Whatever the law may have been previously, we do not believe that the Ninth Circuit approach is consistent with the statute as amended in 1990. In addition to cutting in half the time for filing a petition for review, the 1990 legislation amended 8 U.S.C. § 1105a(a) by adding the following subsection:
"(6) Whenever a petitioner seeks review of [a final order of deportation] under this section, any review sought with respect to a motion to reopen or reconsider such an order shall be consolidated with the review of the order." Pub. L. No. 101-649, Sec. 545(b) (3), 104 Stat. 4978, 5065 (1990).
This provision for consolidating review of the final deportation order with review of the Board's disposition of a motion to reopen or reconsider would make no sense at all unless separate petitions for review could be filed. If Congress had intended to provide for a single petition for review covering both the original deportation order and the subsequent denial of a motion for reconsideration, there would not be two review proceedings to consolidate.
Arguing against the conclusion that the Ninth Circuit approach should no longer be followed is Fleary v. I.N.S. (n. 4, supra), where the Eleventh Circuit decided--based in part on the absence of any legislative history contrary to this conclusion--that the 1990 legislation "follows the contours of the Ninth Circuit decisions." 950 F.2d at 713. Subsequent to Fleary, however, the Court of Appeals for the Seventh Circuit declared that the 1990 enactment of 8 U.S.C. § 1105a(a) (6) "has put to rest" the conflict that previously existed between cases such as Nocon in the Third Circuit and Hyun Joon Chung in the Ninth Circuit. See Akrap v. I.N.S., 966 F.2d 267, 271 (7th Cir. 1992). The logic of the Seventh Circuit's Akrap decision strikes us as irrefutable:
"By its own terms [Sec. 1105a(a) (6) ] refers to the consolidation of two reviews (and not to the 'consolidation' of BIA 'orders' as Fleary, 950 F.2d at 713 suggests). If the filing of a motion to reopen were to render any previous orders non-final, only one final order would exist--and what then would be subject to 'consolidation' even in the Fleary view?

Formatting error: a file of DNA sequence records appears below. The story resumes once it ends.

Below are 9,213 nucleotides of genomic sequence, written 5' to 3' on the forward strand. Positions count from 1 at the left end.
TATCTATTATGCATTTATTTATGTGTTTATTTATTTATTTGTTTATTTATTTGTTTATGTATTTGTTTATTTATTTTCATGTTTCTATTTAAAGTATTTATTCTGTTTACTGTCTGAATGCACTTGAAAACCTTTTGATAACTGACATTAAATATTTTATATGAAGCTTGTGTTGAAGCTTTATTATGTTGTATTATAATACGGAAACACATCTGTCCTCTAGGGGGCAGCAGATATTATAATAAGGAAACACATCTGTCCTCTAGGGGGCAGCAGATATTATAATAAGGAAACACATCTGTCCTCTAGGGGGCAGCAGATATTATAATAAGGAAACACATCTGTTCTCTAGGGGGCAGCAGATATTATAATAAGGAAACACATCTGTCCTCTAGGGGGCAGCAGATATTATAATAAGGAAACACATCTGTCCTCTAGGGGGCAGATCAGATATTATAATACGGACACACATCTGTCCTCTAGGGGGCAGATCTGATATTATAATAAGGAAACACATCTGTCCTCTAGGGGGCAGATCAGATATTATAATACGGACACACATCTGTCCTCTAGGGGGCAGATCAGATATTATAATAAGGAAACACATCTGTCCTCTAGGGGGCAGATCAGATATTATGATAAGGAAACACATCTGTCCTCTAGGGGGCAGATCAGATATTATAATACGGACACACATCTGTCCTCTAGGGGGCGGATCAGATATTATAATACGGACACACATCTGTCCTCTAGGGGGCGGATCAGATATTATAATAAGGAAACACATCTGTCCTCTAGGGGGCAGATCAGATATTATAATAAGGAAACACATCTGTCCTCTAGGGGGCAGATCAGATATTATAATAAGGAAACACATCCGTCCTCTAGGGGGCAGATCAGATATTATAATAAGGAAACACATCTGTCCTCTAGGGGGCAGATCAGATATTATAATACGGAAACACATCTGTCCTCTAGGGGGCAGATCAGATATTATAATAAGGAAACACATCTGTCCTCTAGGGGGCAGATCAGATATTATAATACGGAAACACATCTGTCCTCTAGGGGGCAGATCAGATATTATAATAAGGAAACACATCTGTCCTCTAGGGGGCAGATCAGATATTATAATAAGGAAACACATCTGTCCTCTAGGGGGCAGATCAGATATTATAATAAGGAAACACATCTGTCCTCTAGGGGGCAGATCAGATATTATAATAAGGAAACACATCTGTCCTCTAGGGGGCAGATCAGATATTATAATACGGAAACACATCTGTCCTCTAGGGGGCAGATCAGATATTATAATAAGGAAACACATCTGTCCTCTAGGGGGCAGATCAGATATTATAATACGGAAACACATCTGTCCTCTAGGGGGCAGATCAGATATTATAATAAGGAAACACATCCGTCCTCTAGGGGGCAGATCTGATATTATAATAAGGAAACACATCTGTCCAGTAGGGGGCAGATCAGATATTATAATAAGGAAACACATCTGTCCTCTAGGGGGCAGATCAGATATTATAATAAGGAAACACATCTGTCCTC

In short, any such rule as Fleary prescribes would also be incompatible with the plain language of [Sec. 1105a(a) (6) ]. We hold that BIA's ... deportation order was a final order when issued, and it remained a final order notwithstanding Akrap's motion to reopen." Id.
Applying the logic of Nocon and Akrap here, we conclude that the deportation order of July 26, 1991, was a final order when issued. The order remained a final order notwithstanding Mr. Stone's subsequent filing of a motion for reconsideration--and the petition for judicial review filed in 1993 came too late to give us jurisdiction with respect to the 1991 deportation order.
In reaching this conclusion we are mindful of the Supreme Court's admonition in Cheng Fan Kwok v. I.N.S., 392 U.S. 206, 212, 88 S. Ct. 1970, 1974, 20 L. Ed. 2d 1037 (1968):
"Section 106(a) [8 U.S.C. § 1105a(a) ] is intended exclusively to prescribe and regulate a portion of the jurisdiction of the federal courts. As a jurisdictional statute, it must be construed both with precision and with fidelity to the terms by which Congress has expressed its wishes."
Contending that government employees gave him erroneous advice on the procedure to be followed in obtaining review of the deportation order, Mr. Stone suggests that we should find the I.N.S. estopped to raise the jurisdictional issue. The suggestion is not well taken.
In general, equitable estoppel may be invoked against the government in deportation proceedings only where the government has been guilty of "affirmative misconduct." Bolourchian v. I.N.S., 751 F.2d 979, 980 (9th Cir. 1984). No affirmative misconduct is alleged in the instant case; the most that can be said is that Mr. Stone (who was trained as a lawyer himself) may have been given imperfect legal advice on an area of the law that can fairly be said to have been unsettled.